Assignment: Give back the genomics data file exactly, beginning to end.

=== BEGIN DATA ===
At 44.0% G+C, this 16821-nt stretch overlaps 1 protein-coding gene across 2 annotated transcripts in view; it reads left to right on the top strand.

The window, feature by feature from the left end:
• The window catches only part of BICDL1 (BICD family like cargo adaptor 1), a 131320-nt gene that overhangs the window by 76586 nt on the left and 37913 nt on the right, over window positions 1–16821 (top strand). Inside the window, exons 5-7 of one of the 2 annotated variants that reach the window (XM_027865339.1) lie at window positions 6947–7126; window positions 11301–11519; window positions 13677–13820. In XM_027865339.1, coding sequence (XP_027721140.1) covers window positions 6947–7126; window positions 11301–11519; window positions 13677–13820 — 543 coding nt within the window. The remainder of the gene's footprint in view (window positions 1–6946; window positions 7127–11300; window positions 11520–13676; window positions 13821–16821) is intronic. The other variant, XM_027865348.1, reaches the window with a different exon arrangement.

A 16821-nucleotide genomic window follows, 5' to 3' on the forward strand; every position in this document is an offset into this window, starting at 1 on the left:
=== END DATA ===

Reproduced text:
At 44.0% G+C, this 16821-nt stretch overlaps 1 protein-coding gene across 2 annotated transcripts in view; it reads left to right on the top strand.

The window, feature by feature from the left end:
• The window catches only part of BICDL1 (BICD family like cargo adaptor 1), a 131320-nt gene that overhangs the window by 76586 nt on the left and 37913 nt on the right, over window positions 1–16821 (top strand). Inside the window, exons 5-7 of one of the 2 annotated variants that reach the window (XM_027865339.1) lie at window positions 6947–7126; window positions 11301–11519; window positions 13677–13820. In XM_027865339.1, coding sequence (XP_027721140.1) covers window positions 6947–7126; window positions 11301–11519; window positions 13677–13820 — 543 coding nt within the window. The remainder of the gene's footprint in view (window positions 1–6946; window positions 7127–11300; window positions 11520–13676; window positions 13821–16821) is intronic. The other variant, XM_027865348.1, reaches the window with a different exon arrangement.

A 16821-nucleotide genomic window follows, 5' to 3' on the forward strand; every position in this document is an offset into this window, starting at 1 on the left: